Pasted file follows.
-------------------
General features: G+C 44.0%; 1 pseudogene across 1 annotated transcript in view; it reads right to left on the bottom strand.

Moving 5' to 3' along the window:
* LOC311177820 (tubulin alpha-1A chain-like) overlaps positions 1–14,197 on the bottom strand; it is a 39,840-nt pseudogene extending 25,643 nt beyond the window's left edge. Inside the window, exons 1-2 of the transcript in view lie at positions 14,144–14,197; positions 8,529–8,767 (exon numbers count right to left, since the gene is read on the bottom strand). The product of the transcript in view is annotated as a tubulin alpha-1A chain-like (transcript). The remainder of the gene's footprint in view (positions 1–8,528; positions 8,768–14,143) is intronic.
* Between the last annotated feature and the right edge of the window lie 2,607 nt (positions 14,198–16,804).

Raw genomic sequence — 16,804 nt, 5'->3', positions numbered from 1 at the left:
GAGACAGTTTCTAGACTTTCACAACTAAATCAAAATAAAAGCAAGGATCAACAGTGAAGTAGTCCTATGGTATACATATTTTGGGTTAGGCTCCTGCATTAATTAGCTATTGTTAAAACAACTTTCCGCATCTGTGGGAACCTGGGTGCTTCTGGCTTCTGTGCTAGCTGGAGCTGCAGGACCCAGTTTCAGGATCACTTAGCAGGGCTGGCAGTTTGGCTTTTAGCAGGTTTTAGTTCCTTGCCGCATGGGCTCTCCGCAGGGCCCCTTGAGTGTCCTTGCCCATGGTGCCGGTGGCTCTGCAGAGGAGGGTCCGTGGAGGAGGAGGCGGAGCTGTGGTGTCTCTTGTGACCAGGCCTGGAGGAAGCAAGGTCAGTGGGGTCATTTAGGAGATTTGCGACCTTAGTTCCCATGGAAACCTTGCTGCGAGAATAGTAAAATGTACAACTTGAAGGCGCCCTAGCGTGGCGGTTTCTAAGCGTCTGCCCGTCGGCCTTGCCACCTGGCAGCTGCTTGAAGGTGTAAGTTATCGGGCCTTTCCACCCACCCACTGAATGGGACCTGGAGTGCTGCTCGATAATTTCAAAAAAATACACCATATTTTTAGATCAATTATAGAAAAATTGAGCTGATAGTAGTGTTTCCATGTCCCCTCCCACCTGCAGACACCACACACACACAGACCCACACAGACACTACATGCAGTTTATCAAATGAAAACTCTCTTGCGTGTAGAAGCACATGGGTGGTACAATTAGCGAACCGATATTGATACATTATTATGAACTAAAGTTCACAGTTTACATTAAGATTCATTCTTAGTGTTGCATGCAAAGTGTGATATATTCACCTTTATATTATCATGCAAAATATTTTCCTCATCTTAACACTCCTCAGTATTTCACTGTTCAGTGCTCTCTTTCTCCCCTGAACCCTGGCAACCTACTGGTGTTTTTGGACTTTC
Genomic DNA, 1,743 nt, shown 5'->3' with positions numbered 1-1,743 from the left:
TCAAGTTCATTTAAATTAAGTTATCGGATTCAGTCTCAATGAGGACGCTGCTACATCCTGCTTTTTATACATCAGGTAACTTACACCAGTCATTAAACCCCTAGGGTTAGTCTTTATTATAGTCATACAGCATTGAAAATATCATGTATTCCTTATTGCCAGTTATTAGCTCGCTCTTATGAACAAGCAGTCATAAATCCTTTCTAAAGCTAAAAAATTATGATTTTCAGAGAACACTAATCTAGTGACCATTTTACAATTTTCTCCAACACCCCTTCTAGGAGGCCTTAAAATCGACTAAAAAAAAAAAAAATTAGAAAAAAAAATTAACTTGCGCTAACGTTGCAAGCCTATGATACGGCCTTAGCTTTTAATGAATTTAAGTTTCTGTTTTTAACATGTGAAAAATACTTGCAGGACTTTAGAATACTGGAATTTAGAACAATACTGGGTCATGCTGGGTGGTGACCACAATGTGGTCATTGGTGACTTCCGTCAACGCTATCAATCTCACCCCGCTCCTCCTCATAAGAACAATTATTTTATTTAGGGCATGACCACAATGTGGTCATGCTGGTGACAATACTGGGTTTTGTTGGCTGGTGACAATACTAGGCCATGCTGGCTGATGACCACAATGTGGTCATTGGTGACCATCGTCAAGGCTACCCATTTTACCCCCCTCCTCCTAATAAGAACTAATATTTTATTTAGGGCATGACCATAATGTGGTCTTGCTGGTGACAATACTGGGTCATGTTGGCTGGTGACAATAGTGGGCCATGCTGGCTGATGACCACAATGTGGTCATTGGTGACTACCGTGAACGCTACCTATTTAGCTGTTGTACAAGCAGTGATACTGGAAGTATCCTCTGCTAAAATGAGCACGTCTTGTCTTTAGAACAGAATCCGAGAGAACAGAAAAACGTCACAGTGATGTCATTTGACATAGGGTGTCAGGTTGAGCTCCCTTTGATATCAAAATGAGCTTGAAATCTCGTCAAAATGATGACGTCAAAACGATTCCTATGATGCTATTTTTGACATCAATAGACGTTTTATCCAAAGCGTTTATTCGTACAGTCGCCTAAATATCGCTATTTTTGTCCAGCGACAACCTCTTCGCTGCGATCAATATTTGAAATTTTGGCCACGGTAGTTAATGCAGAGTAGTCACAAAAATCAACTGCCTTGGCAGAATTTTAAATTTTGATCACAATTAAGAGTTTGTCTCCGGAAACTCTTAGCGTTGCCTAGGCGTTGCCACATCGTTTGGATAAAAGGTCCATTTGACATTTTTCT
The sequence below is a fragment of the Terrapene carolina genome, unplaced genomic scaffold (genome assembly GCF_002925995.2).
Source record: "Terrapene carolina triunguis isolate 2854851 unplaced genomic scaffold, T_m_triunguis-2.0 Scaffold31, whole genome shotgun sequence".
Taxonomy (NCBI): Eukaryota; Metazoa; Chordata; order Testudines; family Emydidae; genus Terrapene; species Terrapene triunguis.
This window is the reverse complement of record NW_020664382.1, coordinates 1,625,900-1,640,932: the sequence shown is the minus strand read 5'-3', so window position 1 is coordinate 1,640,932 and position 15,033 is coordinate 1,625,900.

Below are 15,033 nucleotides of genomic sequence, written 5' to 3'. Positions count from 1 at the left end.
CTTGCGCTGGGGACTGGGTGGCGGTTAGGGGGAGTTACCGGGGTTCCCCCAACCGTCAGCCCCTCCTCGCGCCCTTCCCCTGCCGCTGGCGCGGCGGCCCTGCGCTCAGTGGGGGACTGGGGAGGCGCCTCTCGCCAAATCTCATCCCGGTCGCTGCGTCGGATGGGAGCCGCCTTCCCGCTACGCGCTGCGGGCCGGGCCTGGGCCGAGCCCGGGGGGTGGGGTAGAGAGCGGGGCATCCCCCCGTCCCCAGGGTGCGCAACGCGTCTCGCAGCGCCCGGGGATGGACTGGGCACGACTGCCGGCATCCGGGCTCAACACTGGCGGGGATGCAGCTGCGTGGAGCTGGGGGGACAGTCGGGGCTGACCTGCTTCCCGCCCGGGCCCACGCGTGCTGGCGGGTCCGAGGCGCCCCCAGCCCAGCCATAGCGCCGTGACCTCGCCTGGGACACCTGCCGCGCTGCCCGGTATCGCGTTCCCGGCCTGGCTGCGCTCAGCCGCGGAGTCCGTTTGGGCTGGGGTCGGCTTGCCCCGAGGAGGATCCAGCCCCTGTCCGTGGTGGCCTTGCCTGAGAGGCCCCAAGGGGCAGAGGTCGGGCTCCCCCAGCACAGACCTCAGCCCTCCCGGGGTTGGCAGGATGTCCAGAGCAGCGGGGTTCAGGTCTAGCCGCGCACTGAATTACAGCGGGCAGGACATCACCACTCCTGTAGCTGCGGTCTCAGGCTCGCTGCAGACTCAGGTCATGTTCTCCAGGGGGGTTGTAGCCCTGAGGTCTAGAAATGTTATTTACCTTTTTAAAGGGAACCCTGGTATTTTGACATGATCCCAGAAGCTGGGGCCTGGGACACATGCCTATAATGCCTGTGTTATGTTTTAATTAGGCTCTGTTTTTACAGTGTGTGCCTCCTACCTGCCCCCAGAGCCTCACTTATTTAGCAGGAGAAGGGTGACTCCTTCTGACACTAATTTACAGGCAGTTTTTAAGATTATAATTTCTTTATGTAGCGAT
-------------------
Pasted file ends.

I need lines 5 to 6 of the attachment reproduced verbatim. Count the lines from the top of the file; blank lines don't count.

Raw genomic sequence — 16,804 nt, 5'->3', positions numbered from 1 at the left:
GAGACAGTTTCTAGACTTTCACAACTAAATCAAAATAAAAGCAAGGATCAACAGTGAAGTAGTCCTATGGTATACATATTTTGGGTTAGGCTCCTGCATTAATTAGCTATTGTTAAAACAACTTTCCGCATCTGTGGGAACCTGGGTGCTTCTGGCTTCTGTGCTAGCTGGAGCTGCAGGACCCAGTTTCAGGATCACTTAGCAGGGCTGGCAGTTTGGCTTTTAGCAGGTTTTAGTTCCTTGCCGCATGGGCTCTCCGCAGGGCCCCTTGAGTGTCCTTGCCCATGGTGCCGGTGGCTCTGCAGAGGAGGGTCCGTGGAGGAGGAGGCGGAGCTGTGGTGTCTCTTGTGACCAGGCCTGGAGGAAGCAAGGTCAGTGGGGTCATTTAGGAGATTTGCGACCTTAGTTCCCATGGAAACCTTGCTGCGAGAATAGTAAAATGTACAACTTGAAGGCGCCCTAGCGTGGCGGTTTCTAAGCGTCTGCCCGTCGGCCTTGCCACCTGGCAGCTGCTTGAAGGTGTAAGTTATCGGGCCTTTCCACCCACCCACTGAATGGGACCTGGAGTGCTGCTCGATAATTTCAAAAAAATACACCATATTTTTAGATCAATTATAGAAAAATTGAGCTGATAGTAGTGTTTCCATGTCCCCTCCCACCTGCAGACACCACACACACACAGACCCACACAGACACTACATGCAGTTTATCAAATGAAAACTCTCTTGCGTGTAGAAGCACATGGGTGGTACAATTAGCGAACCGATATTGATACATTATTATGAACTAAAGTTCACAGTTTACATTAAGATTCATTCTTAGTGTTGCATGCAAAGTGTGATATATTCACCTTTATATTATCATGCAAAATATTTTCCTCATCTTAACACTCCTCAGTATTTCACTGTTCAGTGCTCTCTTTCTCCCCTGAACCCTGGCAACCTACTGGTGTTTTTGGACTTTC